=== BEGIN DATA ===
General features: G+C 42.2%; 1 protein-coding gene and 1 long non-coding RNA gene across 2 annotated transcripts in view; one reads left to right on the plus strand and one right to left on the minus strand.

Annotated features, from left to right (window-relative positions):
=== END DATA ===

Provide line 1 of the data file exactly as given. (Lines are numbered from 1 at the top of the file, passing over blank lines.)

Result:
General features: G+C 42.2%; 1 protein-coding gene and 1 long non-coding RNA gene across 2 annotated transcripts in view; one reads left to right on the plus strand and one right to left on the minus strand.